“Sleeves were designed originally to serve as a protective device for records and labels during shipment. In the case of “45” rpm records, however, a device of this nature becomes unnecessary. The raised label area on 45’s fully prevents any harmful contact between the grooved surfaces of records during shipment. Paper separators – such as this sheet – are designed to protect record labels during shipment. They have no other useful function and may be discarded at your convenience…”
Sage record care advice from the folks at RCA Victor, circa 1952.
As you can see from the small selection of 45 sleeves shown above, thankfully, the rest of the music industry — and, indeed, RCA itself — didn’t share this rather quite touching faith in the durability of the company’s new vinyl medium, and quickly turned the humble shipping protector into an art form in its own right.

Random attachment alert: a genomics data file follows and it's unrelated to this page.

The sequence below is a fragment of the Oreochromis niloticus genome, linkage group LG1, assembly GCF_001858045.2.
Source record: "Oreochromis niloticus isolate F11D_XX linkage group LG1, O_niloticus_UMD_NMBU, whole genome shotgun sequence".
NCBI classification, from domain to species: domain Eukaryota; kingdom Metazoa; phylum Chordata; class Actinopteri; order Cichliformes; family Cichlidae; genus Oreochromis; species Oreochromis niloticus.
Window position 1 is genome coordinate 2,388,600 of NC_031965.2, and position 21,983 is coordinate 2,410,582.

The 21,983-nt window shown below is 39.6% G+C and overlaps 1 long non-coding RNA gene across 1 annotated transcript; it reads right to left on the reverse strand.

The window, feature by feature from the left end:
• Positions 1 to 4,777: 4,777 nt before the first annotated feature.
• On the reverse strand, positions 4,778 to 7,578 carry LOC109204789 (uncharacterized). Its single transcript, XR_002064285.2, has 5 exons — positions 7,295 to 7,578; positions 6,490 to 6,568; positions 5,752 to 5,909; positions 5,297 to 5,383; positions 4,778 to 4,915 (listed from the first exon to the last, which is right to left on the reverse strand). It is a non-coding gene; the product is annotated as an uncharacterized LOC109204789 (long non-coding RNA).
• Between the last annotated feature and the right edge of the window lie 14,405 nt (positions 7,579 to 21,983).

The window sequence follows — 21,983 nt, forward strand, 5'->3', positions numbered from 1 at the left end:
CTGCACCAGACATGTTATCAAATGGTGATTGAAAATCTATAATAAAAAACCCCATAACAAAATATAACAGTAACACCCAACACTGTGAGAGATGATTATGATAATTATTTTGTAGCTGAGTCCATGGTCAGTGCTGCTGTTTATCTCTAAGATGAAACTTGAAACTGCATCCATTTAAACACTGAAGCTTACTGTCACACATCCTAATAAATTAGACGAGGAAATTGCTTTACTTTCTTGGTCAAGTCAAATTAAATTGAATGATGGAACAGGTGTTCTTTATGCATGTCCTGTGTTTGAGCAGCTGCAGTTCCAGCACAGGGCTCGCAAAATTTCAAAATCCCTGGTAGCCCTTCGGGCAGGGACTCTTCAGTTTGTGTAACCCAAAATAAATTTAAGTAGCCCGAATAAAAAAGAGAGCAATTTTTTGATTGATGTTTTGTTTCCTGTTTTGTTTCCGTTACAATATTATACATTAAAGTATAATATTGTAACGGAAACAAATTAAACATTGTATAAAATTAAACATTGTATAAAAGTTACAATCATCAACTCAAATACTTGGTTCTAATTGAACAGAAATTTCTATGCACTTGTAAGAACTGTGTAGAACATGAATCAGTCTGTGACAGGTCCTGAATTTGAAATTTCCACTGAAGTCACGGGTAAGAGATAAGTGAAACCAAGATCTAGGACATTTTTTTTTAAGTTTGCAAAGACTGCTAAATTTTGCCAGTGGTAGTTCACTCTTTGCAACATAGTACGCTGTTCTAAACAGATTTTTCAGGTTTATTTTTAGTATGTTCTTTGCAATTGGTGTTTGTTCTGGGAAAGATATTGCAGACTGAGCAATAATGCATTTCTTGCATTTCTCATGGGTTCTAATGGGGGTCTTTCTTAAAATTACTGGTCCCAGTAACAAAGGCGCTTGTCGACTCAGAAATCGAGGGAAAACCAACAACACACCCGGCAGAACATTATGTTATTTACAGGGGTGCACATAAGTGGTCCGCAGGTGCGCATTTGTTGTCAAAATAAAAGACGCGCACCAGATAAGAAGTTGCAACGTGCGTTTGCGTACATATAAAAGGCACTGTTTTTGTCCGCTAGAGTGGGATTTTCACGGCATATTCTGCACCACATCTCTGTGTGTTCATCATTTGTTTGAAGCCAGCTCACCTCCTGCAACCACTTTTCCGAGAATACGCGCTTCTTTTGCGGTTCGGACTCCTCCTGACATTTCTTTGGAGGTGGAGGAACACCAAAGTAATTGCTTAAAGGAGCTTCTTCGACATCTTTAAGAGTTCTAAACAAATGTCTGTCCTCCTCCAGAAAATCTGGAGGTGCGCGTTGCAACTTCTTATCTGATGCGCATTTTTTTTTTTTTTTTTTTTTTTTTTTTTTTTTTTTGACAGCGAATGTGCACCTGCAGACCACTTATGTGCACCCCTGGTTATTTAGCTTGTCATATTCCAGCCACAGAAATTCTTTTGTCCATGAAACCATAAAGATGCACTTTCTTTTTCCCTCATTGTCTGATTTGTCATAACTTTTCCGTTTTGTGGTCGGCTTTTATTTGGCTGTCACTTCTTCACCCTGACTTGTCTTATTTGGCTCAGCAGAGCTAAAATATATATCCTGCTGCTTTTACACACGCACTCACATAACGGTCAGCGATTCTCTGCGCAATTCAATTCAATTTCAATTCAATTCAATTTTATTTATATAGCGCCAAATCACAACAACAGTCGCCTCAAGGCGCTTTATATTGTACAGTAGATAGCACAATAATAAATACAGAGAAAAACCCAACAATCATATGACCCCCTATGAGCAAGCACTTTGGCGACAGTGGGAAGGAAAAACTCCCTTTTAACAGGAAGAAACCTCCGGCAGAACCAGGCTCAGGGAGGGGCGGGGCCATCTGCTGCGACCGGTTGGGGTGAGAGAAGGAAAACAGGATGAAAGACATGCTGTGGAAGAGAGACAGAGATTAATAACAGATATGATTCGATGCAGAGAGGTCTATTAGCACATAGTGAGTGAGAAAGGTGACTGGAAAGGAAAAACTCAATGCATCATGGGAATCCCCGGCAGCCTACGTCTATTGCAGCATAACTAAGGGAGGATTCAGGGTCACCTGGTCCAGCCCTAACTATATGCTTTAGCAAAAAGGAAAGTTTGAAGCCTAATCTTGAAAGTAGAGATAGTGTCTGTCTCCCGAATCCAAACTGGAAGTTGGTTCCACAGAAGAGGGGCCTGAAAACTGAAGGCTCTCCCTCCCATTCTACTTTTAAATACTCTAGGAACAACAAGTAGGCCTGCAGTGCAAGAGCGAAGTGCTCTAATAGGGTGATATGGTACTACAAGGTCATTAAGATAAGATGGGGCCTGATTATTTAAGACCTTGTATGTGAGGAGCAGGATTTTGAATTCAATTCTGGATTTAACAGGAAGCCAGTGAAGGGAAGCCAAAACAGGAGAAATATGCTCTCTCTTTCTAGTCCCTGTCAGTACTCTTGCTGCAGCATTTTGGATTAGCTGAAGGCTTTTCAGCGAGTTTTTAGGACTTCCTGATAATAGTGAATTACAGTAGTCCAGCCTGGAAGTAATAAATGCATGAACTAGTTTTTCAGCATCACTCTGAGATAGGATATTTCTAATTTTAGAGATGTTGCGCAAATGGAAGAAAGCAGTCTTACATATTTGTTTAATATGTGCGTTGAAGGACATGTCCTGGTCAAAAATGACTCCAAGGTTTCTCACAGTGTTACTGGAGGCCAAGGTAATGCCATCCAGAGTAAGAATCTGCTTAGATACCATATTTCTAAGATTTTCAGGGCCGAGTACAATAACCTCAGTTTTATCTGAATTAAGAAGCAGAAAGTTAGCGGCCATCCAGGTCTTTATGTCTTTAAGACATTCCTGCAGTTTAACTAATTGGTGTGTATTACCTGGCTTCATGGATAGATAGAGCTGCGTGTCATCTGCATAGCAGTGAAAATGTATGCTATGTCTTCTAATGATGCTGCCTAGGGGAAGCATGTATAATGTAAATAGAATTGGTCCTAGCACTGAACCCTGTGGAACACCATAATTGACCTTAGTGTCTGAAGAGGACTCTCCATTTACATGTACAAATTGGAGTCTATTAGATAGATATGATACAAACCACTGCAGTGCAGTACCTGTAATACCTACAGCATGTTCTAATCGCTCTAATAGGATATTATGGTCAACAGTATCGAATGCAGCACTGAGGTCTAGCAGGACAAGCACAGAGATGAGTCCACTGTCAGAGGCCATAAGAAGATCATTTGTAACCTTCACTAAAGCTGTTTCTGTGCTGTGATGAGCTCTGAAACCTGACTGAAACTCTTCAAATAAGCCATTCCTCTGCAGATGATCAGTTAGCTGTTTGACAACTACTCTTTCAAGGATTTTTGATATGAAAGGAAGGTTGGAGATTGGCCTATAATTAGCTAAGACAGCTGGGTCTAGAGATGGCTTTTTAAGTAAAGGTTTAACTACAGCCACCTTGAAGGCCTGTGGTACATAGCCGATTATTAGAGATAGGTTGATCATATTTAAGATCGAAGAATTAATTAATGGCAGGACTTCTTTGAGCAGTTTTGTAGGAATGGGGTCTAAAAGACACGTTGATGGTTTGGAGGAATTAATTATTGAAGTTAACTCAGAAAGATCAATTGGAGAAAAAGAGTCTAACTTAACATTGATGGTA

RCA’s numpty claim is very redolent of those made on behalf of the CD when it was first introduced — most famously on a 1981 episode of the popular TV science show, Tomorrow’s World, wherein the presenters happily smeared a shiny biscuit with jam, then wiped it off and played it, as if proving that it was virtually indestructible! And we know how that ended…